Some nights just as I drop off to sleep, words roll into my head. My heart sinks, I know this sensation. This is not what my mother called the witching hour, around 3 am, when the gremlins call. That is the stuff of bank balances, ignominy and indebtedness. This is a new affliction. Well new, but now aged enough to be a familiar. It started not long after I began to write my first book.
They show up individually, lone footloose forerunners
But that’s it, I’m done for. I hold my breath; the corps is on its way. With centrifugal force, they arrive: words multiplying, gathering speed, aligning and coalescing.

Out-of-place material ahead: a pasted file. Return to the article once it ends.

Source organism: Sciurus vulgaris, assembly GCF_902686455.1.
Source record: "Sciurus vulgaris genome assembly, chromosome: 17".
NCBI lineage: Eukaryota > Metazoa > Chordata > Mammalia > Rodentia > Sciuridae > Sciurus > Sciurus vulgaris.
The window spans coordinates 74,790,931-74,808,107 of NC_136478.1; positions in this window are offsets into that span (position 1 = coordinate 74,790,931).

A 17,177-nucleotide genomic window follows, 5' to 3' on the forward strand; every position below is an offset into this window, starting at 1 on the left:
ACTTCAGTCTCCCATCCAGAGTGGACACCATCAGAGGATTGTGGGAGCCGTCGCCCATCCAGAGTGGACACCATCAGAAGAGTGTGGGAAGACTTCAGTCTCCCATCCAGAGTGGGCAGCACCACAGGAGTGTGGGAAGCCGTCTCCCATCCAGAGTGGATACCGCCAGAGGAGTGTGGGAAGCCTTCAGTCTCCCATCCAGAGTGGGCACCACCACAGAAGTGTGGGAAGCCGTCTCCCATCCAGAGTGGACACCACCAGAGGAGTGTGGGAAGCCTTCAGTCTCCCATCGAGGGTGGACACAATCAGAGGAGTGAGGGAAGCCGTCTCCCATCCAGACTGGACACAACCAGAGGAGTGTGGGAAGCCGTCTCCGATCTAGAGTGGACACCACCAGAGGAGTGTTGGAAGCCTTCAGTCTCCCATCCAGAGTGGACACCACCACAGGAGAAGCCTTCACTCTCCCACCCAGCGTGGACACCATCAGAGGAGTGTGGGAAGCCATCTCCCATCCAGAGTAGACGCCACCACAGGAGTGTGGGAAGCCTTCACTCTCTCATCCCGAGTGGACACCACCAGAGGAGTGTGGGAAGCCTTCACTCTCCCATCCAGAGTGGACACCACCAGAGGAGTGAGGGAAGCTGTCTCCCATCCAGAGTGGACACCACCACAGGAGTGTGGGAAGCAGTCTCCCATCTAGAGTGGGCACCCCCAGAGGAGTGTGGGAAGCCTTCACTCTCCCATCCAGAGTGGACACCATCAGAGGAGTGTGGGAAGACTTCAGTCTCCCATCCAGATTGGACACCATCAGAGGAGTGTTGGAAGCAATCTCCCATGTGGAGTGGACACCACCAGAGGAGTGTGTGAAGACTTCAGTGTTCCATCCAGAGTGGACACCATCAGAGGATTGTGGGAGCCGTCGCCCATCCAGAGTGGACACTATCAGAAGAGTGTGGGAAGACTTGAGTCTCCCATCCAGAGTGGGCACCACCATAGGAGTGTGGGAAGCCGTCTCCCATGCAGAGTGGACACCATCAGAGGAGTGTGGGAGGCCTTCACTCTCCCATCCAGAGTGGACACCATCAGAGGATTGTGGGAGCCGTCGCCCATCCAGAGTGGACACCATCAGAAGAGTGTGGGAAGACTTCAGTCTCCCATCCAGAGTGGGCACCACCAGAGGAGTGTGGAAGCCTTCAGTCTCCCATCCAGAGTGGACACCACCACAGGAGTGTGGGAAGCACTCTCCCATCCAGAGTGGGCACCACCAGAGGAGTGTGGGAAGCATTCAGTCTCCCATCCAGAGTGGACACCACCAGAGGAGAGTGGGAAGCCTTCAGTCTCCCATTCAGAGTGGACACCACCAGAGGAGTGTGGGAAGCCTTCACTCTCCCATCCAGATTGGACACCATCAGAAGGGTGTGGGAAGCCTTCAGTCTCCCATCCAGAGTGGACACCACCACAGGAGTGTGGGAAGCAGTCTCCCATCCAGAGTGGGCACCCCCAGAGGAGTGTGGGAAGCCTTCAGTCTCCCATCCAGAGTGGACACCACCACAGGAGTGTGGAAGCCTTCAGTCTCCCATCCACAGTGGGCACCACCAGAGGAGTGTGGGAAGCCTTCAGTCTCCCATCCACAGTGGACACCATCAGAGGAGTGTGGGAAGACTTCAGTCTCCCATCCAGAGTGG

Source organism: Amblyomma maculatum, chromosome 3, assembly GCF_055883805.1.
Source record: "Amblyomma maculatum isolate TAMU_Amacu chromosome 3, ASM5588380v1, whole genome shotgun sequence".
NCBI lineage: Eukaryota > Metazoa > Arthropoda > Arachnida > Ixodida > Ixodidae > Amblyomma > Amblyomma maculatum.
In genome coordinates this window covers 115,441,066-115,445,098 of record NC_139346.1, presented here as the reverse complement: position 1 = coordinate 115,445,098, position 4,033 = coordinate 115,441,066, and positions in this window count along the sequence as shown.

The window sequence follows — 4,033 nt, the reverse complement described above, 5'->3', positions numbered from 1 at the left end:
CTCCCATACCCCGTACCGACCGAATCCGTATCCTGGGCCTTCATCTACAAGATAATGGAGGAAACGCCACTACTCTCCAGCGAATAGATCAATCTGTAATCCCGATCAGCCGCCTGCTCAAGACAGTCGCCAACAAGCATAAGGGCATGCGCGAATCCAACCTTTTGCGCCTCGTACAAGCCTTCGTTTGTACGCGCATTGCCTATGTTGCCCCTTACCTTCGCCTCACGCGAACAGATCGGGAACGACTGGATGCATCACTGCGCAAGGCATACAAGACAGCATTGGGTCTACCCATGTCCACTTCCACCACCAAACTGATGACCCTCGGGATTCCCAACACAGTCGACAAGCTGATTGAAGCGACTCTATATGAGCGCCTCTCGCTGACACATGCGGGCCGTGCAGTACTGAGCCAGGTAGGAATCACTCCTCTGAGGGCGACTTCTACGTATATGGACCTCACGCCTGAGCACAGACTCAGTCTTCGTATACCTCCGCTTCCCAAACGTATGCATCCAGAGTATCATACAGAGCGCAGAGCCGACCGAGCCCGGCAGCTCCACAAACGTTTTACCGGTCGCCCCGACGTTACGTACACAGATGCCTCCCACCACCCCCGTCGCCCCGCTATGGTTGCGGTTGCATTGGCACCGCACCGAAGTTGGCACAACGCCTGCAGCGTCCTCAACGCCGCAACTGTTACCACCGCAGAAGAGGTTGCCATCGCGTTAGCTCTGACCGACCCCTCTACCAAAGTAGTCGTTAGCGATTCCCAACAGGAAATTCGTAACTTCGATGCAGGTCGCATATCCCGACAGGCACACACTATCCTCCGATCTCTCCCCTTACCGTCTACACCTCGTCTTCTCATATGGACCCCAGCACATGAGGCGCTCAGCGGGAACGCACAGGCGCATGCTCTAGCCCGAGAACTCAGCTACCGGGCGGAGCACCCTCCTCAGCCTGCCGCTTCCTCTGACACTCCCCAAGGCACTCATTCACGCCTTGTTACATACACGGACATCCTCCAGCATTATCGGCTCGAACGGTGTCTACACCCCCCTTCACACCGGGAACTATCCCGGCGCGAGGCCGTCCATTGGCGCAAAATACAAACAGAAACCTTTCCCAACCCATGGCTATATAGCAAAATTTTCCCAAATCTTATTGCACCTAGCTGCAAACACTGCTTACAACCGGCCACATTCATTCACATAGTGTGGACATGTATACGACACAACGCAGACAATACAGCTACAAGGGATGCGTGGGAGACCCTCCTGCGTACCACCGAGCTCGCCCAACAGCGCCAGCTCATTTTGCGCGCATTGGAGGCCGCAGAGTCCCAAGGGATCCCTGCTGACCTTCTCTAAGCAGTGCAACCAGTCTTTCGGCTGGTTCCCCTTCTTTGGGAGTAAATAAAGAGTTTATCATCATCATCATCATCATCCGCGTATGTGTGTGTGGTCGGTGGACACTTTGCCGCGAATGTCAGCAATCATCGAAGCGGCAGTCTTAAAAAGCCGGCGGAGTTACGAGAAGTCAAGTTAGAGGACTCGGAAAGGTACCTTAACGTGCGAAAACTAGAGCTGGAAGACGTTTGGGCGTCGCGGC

I don’t know which sense to nominate. I don’t hear the words, I can’t see them, yet there is nothing ethereal about this transmission, they rattle my skull, insistent, teasing and robust.
Sleep is unthinkable
Some nights, I greet them with wondrous joy. Phrases and couplings that have eluded me by day are child’s play now. Other nights, I groan because if the muse has insomnia, it will be a long night for me.
I reach for my notebook to capture dreamtime’s glossary and try to think what I have eaten or imbibed, what I have done or not done, to summon the word brigade. If I knew, perhaps I could sell it as a cure for writer’s block and having triggered battalions; make another fortune if I could find the remedy and send them all back to barracks and the bookshelf.
Do your dreams match your occupation?